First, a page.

Why A Chinese Factory Could Be Value Accretive For Tesla

by Trefis Team
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According to a report from The Wall Street Journal, Tesla (NYSE:TSLA) has reached an agreement with the Shanghai government to set up a wholly owned manufacturing unit in China, a first for a foreign automotive company. While the company hasn’t made an official announcement, with details such as the timeline for a buildout remaining unclear,  having a local manufacturing base could allow Tesla to cut costs and scale up its exposure to the rapidly growing Chinese electric vehicle market. Below we take a look at what the deal could mean for the company.

We have a $205 per share price estimate for Tesla, which is well below the current market price. Read our stance on Tesla here.

China’s Fast Growing EV Market

China is the world’s largest market for electric vehicles, and growth is only expected ramp up in the coming years driven by favorable government policy. For instance, the Chinese government is targeting annual electric vehicle sales of 7 million by 2025, up from 351k last year. China has also made it mandatory for all automotive companies operating in the country to begin producing EVs by 2019. Tesla currently imports vehicles manufactured at its manufacturing facility in U.S. to sell in China. However, sales in China still account for just a fraction of the company’s sales (under $1.1 billion last year or about 14% of total revenues). This could be partly due to higher prices, as Tesla vehicles priced at a premium of about 50% compared to the U.S due to high import fees and taxes.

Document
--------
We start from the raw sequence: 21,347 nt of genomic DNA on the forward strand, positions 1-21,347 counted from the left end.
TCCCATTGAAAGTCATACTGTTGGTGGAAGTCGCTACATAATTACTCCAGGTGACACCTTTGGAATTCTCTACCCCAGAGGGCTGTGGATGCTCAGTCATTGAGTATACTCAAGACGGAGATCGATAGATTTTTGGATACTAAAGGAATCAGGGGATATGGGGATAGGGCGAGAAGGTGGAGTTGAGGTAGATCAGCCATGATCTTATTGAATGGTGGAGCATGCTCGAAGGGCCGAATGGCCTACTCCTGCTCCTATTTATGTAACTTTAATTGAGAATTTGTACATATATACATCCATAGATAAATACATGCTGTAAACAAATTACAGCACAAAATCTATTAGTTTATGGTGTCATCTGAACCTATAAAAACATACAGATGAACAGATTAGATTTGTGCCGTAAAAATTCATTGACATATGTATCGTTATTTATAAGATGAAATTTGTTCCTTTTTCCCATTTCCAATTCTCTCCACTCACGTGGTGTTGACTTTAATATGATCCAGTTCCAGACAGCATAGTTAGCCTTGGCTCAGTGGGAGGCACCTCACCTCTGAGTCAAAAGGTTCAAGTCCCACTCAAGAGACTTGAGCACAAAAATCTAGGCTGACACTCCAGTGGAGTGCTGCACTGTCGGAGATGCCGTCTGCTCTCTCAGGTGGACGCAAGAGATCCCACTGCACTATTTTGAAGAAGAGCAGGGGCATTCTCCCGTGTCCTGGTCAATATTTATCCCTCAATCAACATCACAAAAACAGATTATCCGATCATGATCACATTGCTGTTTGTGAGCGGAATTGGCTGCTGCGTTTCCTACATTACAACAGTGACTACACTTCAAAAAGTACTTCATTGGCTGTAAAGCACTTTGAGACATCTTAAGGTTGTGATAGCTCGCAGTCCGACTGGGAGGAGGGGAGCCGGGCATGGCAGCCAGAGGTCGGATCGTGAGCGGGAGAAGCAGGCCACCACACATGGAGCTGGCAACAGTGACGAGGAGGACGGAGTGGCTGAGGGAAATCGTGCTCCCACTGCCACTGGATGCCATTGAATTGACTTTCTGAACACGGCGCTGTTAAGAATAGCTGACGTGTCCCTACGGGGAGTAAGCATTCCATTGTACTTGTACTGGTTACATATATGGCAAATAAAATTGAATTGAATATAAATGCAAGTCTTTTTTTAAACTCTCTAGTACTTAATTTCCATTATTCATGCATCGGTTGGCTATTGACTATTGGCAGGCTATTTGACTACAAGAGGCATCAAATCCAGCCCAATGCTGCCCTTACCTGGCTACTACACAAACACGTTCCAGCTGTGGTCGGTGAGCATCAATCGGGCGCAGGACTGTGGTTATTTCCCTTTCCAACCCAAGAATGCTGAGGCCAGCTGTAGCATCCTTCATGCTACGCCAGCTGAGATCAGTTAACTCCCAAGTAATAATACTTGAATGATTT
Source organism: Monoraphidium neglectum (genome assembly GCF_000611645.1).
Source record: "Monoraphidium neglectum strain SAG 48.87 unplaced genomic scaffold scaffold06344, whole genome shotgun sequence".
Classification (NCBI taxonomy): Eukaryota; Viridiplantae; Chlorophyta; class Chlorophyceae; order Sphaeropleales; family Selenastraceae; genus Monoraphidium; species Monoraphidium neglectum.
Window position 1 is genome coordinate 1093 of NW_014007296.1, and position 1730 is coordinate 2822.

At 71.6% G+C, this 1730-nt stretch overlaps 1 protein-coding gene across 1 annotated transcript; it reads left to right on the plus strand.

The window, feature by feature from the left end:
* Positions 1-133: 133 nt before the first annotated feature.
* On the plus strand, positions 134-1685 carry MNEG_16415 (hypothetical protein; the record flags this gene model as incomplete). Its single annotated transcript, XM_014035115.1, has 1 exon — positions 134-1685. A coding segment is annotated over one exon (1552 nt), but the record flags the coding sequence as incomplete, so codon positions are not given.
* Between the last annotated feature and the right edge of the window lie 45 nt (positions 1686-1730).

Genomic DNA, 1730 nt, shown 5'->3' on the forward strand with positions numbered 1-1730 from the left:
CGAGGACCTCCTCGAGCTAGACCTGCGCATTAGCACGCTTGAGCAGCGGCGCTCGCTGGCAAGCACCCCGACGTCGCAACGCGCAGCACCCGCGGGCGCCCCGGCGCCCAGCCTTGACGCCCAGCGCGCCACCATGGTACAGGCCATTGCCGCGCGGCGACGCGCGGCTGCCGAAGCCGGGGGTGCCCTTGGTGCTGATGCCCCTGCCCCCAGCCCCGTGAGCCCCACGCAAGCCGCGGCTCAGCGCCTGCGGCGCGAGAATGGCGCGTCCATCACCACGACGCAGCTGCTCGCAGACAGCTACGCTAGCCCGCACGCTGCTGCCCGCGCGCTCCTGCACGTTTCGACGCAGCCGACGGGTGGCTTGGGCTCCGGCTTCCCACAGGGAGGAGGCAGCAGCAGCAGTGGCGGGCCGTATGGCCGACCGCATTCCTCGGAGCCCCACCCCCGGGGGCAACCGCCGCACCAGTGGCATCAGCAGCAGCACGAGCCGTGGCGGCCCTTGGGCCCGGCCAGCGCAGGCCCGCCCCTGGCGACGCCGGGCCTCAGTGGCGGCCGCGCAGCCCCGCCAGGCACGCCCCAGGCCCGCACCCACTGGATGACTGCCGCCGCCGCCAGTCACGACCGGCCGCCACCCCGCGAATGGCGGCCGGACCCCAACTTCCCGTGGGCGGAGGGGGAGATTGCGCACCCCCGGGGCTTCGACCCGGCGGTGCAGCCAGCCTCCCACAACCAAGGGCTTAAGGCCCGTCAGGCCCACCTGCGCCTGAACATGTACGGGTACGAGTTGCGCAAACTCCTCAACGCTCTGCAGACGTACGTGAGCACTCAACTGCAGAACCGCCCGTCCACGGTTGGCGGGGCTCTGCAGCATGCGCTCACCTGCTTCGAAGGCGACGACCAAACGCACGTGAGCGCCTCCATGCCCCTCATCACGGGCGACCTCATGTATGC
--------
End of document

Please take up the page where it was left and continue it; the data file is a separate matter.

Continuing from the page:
Facility Could Help Tesla Cut Costs, Although Import Duties May Persist

Foreign automakers are required to form joint ventures with local manufacturers if they want to produce vehicles in China, in order to avoid the country’s 25% import duties. These JV arrangements entail that companies share profits, and potentially some of their intellectual property, with their local partners – a move to which Tesla has been averse. With the proposed agreement, Tesla would be able to independently build cars at a free trade zone, without having a local partner. However, the vehicles manufactured there are likely to be treated as imports, facing the 25% tariff. That said, there may be some other avenues for the company to cut costs and boost efficiencies. For instance, Tesla could tap into the Chinese manufacturing ecosystem and supply chain, while also employing lower cost labor. There is also a possibility that the company could use the facility as a manufacturing hub for exports to other Asian countries. Shipping costs (although small) could also be reduced.

How Scaling Up In China Could Impact Tesla’s Valuation

While we believe that a facility could take time to set up, given that Tesla is currently preoccupied with ironing out production issues and ramping up deliveries of its mass-market Model 3 Sedan at its plant in Fremont, California, a new plant in China could be significantly value-accretive for the company. For instance, if sales in China help Tesla to increase the market share of the Model 3 (as percentage of global EV/HEV sales) from 9.5% in 2024 per our current model to about 11.5%, with the Model S and X also seeing market share improve by about 20 bps to about 1.2% each, there could be an upside of over 25% to Tesla’s valuation, assuming that margins and net price realizations are similar.

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